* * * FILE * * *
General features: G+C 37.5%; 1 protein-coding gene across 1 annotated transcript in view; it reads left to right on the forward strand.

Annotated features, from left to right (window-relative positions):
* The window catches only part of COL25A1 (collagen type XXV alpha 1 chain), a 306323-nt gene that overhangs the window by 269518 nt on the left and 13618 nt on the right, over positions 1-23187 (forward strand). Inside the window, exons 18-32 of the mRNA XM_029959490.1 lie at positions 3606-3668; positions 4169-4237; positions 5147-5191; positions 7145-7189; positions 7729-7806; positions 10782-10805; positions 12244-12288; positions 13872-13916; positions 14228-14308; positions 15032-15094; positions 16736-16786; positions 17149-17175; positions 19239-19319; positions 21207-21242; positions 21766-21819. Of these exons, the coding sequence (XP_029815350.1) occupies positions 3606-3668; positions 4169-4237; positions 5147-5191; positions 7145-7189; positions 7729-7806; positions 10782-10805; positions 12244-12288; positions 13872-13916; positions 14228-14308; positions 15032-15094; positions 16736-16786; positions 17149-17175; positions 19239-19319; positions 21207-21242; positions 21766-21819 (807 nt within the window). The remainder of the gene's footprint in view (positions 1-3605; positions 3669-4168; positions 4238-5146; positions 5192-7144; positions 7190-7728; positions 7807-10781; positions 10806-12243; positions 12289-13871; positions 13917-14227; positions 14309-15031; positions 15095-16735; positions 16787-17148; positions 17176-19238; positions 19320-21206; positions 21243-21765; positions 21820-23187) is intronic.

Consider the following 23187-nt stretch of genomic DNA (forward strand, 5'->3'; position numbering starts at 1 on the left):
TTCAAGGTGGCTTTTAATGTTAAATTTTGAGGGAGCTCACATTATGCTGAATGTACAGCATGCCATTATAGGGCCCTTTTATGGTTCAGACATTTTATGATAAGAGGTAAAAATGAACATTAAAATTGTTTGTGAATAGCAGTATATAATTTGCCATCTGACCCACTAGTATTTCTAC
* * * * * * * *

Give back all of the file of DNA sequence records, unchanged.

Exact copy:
General features: G+C 37.5%; 1 protein-coding gene across 1 annotated transcript in view; it reads left to right on the forward strand.

Annotated features, from left to right (window-relative positions):
* The window catches only part of COL25A1 (collagen type XXV alpha 1 chain), a 306323-nt gene that overhangs the window by 269518 nt on the left and 13618 nt on the right, over positions 1-23187 (forward strand). Inside the window, exons 18-32 of the mRNA XM_029959490.1 lie at positions 3606-3668; positions 4169-4237; positions 5147-5191; positions 7145-7189; positions 7729-7806; positions 10782-10805; positions 12244-12288; positions 13872-13916; positions 14228-14308; positions 15032-15094; positions 16736-16786; positions 17149-17175; positions 19239-19319; positions 21207-21242; positions 21766-21819. Of these exons, the coding sequence (XP_029815350.1) occupies positions 3606-3668; positions 4169-4237; positions 5147-5191; positions 7145-7189; positions 7729-7806; positions 10782-10805; positions 12244-12288; positions 13872-13916; positions 14228-14308; positions 15032-15094; positions 16736-16786; positions 17149-17175; positions 19239-19319; positions 21207-21242; positions 21766-21819 (807 nt within the window). The remainder of the gene's footprint in view (positions 1-3605; positions 3669-4168; positions 4238-5146; positions 5192-7144; positions 7190-7728; positions 7807-10781; positions 10806-12243; positions 12289-13871; positions 13917-14227; positions 14309-15031; positions 15095-16735; positions 16787-17148; positions 17176-19238; positions 19320-21206; positions 21243-21765; positions 21820-23187) is intronic.

Consider the following 23187-nt stretch of genomic DNA (forward strand, 5'->3'; position numbering starts at 1 on the left):
TTCAAGGTGGCTTTTAATGTTAAATTTTGAGGGAGCTCACATTATGCTGAATGTACAGCATGCCATTATAGGGCCCTTTTATGGTTCAGACATTTTATGATAAGAGGTAAAAATGAACATTAAAATTGTTTGTGAATAGCAGTATATAATTTGCCATCTGACCCACTAGTATTTCTAC